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Sensors, MEMS, Internet of Things

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These slides discuss the falling cost of sensors, MEMs, and the Internet of Things. The costs of MEMs, transceivers and other components are falling and making the IoT economically feasible. These slides discusses these cost reductions in detail and many examples of how the IoT is emerging for many types of industrial products.

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Sensors, MEMS, Internet of Things

  1. 1. Jeffrey Funk Division of Engineering and Technology Management National University of Singapore Sensors, MEMS, and the Internet of Things 5th Session in MT5009 For information on other technologies, see http://www.slideshare.net/Funk98/presentations
  2. 2. Let’s Connect the “Things” of theWorld
  3. 3. http://tarrysingh.com/2014/07/fog-computing-happens-when-big-data-analytics-marries-internet-of-things/ Billions of Devices Connected Online
  4. 4. Doug Hohulin, Nokia Networks, Internet ofThings: Enabling a connected world by leveraging the power of 5G mobile technology in the 2020s to support of sensors, Presented at Sensor Summit, 2015.
  5. 5. According to Cisco's Connection Counter, there are approximately 10,700,000,000 “ people, processes, data, and things" currently connected to the internet.The internet of things is already comprised of 10 billion moving parts. http://motherboard.vice.com/blog/the-internet-of-things-could-be-the-biggest-business-in-the-history-of-electronics Number of Connected Sensors is Exploding
  6. 6. Drivers of IoT  Rapidly falling cost of  Sensors, MEMS  Transceivers, GPS  Energy harvesters, other components  Emergence of better software  Borrowed from other sectors  Open Source Software  Large system inefficiencies that exist in many sectors of the global economy  What are the benefits from doing IoT?  What connections provide the largest benefits and how is this changing?
  7. 7. Why DoWe Care about IoT: It can reduce large system inefficiencies (low capital utilization, high labor costs, large material wastage) that currently exist Source: IBM Institute for Business Value,TheWorld’s 4 trillion dollar exchange
  8. 8. http://www.mckinsey.com/insights/bu siness_technology/The_Internet_of_Thi ngs_The_value_of_digitizing_the_physic al_world
  9. 9. Source:The Internet ofThings for Business,Aeris IoT Involves Hardware, Software, Services
  10. 10. The Big Winners Will Probably be Suppliers of Software and Services  Jasper is billion dollar startup that provides IoT platform  Other suppliers provide  Big Data services and software (Cloudera, Hortonworks) or  Database or data storage software (Nutanix,Actifio, Simplivity, MarkLogic, PureStorage)  Or will a different set of startups succeed?  Fundamental questions: How will the data be  transmitted? analyzed? presented?  with high security and no hacking http://www.nytimes.com/2015/08/09/ opinion/sunday/regulators-should-develop-rules-to-protect-cars-from-hackers.html?_r=0  What are the key parameters of performance and cost for transmission, analysis, and presentation of data?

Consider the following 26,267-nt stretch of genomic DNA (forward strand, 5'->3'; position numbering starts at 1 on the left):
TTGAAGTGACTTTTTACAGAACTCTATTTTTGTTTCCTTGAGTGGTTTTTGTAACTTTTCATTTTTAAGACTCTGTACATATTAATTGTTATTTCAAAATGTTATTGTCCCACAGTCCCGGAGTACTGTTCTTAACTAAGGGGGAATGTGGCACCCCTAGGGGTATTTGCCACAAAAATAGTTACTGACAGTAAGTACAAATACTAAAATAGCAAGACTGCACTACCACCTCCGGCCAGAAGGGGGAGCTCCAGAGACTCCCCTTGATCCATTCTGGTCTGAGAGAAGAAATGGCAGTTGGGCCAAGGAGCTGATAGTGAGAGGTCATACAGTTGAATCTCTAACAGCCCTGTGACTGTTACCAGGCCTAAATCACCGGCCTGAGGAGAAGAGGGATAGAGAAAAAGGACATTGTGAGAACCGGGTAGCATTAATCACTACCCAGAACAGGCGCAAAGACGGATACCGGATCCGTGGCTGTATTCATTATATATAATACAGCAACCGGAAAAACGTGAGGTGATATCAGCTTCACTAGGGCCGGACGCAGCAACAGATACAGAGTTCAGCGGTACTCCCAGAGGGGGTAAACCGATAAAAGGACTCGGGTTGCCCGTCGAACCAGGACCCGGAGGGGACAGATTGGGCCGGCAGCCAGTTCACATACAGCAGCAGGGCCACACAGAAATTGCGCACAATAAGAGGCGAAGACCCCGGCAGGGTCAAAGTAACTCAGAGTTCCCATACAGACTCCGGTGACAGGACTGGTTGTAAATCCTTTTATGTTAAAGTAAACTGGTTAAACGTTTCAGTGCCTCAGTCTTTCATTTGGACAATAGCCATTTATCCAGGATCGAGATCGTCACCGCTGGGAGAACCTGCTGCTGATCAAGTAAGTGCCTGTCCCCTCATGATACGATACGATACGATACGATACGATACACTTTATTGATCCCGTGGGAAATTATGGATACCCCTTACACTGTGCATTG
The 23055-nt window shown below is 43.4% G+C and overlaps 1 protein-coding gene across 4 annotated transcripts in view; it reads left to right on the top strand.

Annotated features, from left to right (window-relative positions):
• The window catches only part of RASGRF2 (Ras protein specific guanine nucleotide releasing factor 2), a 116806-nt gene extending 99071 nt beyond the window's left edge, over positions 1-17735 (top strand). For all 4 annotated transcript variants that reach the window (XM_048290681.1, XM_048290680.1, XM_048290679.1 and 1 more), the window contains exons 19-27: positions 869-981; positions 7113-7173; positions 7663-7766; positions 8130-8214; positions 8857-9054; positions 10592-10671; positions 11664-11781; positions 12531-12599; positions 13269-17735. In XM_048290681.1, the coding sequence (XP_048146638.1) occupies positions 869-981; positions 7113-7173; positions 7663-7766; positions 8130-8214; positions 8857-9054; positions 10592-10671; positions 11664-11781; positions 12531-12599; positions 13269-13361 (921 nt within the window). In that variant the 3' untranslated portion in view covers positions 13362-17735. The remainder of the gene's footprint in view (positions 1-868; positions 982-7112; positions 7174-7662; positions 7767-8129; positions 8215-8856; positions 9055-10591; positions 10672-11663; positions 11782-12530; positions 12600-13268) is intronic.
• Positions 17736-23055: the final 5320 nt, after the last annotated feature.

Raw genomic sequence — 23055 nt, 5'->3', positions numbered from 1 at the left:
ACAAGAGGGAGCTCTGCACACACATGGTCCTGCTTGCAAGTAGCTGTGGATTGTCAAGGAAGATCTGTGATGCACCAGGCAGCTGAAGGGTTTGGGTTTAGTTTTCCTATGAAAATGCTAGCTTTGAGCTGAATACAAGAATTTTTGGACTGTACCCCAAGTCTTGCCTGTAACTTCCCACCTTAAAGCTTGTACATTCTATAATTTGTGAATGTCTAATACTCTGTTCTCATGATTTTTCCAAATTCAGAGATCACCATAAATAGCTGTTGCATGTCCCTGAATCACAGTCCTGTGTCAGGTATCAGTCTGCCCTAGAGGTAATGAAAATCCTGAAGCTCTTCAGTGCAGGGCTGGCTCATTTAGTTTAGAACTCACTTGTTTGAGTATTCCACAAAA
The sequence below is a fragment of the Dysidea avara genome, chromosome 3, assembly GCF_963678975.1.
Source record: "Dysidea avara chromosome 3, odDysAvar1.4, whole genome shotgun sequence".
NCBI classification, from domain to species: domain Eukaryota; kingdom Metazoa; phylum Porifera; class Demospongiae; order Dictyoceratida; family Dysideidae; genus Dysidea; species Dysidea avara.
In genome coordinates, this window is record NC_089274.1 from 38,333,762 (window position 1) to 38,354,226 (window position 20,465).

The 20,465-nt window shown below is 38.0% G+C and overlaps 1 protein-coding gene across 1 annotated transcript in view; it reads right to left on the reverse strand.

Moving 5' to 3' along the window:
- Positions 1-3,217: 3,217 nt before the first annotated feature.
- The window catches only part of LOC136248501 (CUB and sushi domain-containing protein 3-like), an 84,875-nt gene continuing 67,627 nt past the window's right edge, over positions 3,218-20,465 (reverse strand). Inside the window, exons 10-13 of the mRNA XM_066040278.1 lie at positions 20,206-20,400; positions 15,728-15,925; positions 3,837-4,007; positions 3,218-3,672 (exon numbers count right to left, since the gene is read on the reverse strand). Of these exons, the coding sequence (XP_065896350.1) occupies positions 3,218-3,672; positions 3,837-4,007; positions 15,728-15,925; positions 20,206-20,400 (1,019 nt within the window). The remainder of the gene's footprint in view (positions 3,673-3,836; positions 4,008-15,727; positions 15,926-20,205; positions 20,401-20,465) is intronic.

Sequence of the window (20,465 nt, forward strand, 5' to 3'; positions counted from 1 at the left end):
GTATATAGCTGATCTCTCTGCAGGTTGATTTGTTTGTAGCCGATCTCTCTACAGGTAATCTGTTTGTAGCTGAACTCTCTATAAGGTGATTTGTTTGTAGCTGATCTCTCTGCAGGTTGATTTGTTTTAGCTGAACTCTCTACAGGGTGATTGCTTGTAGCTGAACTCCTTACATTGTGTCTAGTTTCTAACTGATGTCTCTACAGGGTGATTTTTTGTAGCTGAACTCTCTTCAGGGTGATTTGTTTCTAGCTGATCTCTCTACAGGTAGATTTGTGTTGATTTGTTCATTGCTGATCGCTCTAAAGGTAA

11. 11. Session Technology 1 Objectives and overview of course 2 How do improvements in cost and performance occur? 3 How/when do new technologies become economically feasible? 4 Semiconductors, ICs, electronic systems 5 Sensors, MEMS and the Internet of Things 6 Bio-electronics, Wearable Computing, Health Care, DNA Sequencers 7 Lighting, Lasers, and Displays 8 Human-Computer Interfaces, Wearable Computing 9 Information Technology and Land Transportation 10 Nano-technology and Superconductivity This is Fifth Session of MT5009
  12. 12. Outline  Improvements in sensors, transceivers, GPS, energy harvesters  MEMS  Improvements in MEMS and Moore’s Law (Benefits from scaling)  Challenges of MEMS  Examples of MEMS: micro-gas analyzers, ink jet printers, filters and other components for mobile phone chips  Examples of Internet ofThings that are made possible by improvements in MEMS, sensors, transceivers, GPS, etc. (how are their economics changing?)  Structures; Fracking and Energy; Farming; Food Sensors; Environment;  Drones; Logistics; Retail; Smart Homes; Internet ofToys;  Emerging IoT products and services
  13. 13. http://www.businessinsider.com/four-elements-driving-iot-2014-10 8.2% per year Cost of Many Sensors is Low (also falling, but not so fast)
  14. 14. Doug Hohulin, Nokia Networks, Internet ofThings: Enabling a connected world by leveraging the power of 5G mobile technology in the 2020s to support of sensors, Presented at Sensor Summit, 2015.
  15. 15. Power Needs of Sensors is Also Falling
  16. 16. These Power Needs can be Met by Energy Harvester Vibration Sensors are getting better Eliminates batteries and wires!!
  17. 17. These Power Needs can be Met by Energy Harvesters (no wire needed) Thermal electric sensors are getting better Eliminates batteries and wires!!
  18. 18. Rising Speeds and Falling Cost of DataTransmission, Computing, Big Data Support IoT
  19. 19. New Forms ofTransceivers Complement Existing Ones: Many new ones are more appropriate for low and intermittent data rates of IoT
  20. 20. NewTechnologies have Different Ranges and DataVolumes, Use Different Frequencies, and Support Different Applications
  21. 21. Many Benefits to Connecting Things  Basically: monitor, control, optimize, automate, and update  What is status, location, usage?  Examples  Infrastructure: strength of bridges, dams  Environment: temperature, pressure, air/water quality  Medical equipment: status, location  Product usage:Amazon Kindle, washing machine  Update software on equipment  Health: heart rate, brain wave, blood pressure)  Location: vehicle, plane, medical equipment, anything expensive or benefits to self-assembly  Big Data is used to analyze data NewTechnologies have Different ranges and Data Rates use Different Frequencies, and Support Different Applications (2)